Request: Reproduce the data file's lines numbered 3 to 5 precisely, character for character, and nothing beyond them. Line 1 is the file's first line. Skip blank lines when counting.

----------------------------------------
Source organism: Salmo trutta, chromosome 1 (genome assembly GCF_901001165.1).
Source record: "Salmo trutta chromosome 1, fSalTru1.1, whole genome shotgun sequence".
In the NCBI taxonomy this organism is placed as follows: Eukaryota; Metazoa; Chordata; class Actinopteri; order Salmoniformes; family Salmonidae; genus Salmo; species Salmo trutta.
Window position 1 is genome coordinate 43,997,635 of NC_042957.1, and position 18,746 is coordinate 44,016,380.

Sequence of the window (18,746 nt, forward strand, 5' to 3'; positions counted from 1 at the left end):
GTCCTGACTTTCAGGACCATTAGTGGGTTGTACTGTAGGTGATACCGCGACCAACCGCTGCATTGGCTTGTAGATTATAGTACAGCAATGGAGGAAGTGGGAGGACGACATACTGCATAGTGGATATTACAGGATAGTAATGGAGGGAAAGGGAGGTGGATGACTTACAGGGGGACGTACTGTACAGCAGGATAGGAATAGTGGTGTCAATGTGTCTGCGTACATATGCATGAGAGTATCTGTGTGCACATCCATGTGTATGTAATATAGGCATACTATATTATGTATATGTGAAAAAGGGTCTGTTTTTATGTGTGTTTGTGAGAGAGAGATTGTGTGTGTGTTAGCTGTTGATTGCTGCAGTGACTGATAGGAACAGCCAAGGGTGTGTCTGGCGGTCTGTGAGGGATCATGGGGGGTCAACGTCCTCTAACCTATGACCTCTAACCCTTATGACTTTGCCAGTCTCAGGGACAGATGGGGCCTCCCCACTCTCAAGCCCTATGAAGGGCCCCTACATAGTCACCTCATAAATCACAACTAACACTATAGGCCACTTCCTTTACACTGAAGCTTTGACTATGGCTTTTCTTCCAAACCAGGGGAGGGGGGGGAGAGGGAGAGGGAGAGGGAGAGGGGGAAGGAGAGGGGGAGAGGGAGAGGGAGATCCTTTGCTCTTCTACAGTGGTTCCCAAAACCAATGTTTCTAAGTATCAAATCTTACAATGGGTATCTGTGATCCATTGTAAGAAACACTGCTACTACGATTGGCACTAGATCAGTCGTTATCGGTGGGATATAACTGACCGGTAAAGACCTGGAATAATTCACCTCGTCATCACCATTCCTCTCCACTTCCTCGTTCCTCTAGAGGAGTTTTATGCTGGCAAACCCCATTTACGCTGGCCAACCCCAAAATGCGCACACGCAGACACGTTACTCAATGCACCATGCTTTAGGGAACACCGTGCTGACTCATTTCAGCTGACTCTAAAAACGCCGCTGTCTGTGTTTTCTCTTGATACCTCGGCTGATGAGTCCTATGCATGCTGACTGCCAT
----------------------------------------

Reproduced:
In the NCBI taxonomy this organism is placed as follows: Eukaryota; Metazoa; Chordata; class Actinopteri; order Salmoniformes; family Salmonidae; genus Salmo; species Salmo trutta.
Window position 1 is genome coordinate 43,997,635 of NC_042957.1, and position 18,746 is coordinate 44,016,380.

Sequence of the window (18,746 nt, forward strand, 5' to 3'; positions counted from 1 at the left end):